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Luciuk and Konowal


2005-09-17 The Fall meeting of COBWFA was held in the Newcastle Community Hall on a beautiful day. There were fifteen members in attendance to hear our guest speaker, Professor Lubomyr Luciuk of the Royal Military College, Kingston. Professor Luciuk has a special interest in the history of Ukrainian Canadians in the First World War. Their story is a complicated one because Ukraine did not exist as an independent country in 1914.

The land inhabited by Ukrainians was divided into two main regions: the western part was part of the Austro-Hungarian Empire and the eastern part was part of the Russian Empire. This presented a major dilemma for Ukrainians in Canada because Russia and Austria were enemies in the war. Large numbers of Ukrainians had immigrated to Canada after 1896 from both regions. Those from the Russian administered part were encouraged to join the CEF; those from the Austrian administered area were considered to be enemy aliens. Many of the latter including women and children were interned in concentration camps under very difficult conditions and if they were naturalized they lost the right to vote by the Wartime Elections Act.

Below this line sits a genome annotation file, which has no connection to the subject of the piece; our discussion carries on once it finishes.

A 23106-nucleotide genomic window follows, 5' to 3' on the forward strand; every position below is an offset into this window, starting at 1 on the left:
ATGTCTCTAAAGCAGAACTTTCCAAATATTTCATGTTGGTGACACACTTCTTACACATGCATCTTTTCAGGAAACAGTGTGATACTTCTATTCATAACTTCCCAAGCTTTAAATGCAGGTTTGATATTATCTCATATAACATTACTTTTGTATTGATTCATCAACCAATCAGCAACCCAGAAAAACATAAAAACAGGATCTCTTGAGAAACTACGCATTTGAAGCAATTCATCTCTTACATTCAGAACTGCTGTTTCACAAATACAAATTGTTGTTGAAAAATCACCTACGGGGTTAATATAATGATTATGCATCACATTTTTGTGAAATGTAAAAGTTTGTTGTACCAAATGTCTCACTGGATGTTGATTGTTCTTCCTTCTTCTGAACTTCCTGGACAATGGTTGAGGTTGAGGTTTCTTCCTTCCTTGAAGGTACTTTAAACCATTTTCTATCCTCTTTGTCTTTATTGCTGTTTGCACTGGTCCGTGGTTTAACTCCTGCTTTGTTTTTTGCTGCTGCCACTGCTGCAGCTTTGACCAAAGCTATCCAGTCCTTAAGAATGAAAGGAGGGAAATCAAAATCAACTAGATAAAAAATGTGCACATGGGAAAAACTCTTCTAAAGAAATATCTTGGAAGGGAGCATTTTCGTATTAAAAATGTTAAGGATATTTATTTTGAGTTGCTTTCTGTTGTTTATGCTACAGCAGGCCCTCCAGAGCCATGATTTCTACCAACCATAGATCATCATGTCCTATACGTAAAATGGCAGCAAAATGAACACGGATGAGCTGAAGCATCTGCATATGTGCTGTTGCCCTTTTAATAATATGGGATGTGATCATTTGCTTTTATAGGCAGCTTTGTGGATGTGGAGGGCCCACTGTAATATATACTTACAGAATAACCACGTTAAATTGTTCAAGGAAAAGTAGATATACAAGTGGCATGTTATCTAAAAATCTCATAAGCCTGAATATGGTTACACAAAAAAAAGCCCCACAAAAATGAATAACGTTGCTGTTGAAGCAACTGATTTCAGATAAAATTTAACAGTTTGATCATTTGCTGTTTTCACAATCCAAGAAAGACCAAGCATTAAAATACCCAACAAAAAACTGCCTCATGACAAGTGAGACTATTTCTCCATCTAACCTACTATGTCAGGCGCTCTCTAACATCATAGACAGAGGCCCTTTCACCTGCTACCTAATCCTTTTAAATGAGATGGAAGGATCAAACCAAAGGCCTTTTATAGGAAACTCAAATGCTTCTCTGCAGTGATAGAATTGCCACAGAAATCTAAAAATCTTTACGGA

Filip Konowal arrived in Canada from Ukraine early in the twentieth century. He joined the 77th Battalion in Ottawa and when it was broken up in the UK, was posted to the 47th Battalion (New Westminster). Wounded twice and promoted corporal, he won the Victoria Cross for exceptional valour at Hill 70, Lens, in August 1917.

After the war he served with the Canadian Siberian Expeditionary Force and did not return to Canada until June 1919. His years after the war were not very prosperous. During the Great Depression of the 1930ís, he got a job as a janitor at the Canadian Parliament, and eventually became the special janitor of the prime ministerís office. He died in 1959 and was buried in Notre Dame Cemetery in Ottawa. His Victoria Cross was acquired by the Canadian War Museum.

His VC went 'missing' from the War Museum in the 1960ís. Officially, it had been 'misplaced'. In 2004 it came up for auction in London, Ontario. Prof. Luciuk learned about this in time to alert the RCMP and have the stolen medal recovered. It now has a place of honour in the new war museum.

Branch 360 of the Royal Canadian Legion in Toronto was named after Konowal and was a meeting place for veterans of Ukrainian ancestry. In 2005 the Legion headquarters closed down Branch 360 and Prof. Luciuk has been active in attempts to have this decision reversed.

From www.cobwfa.ca

VC

Victoria Cross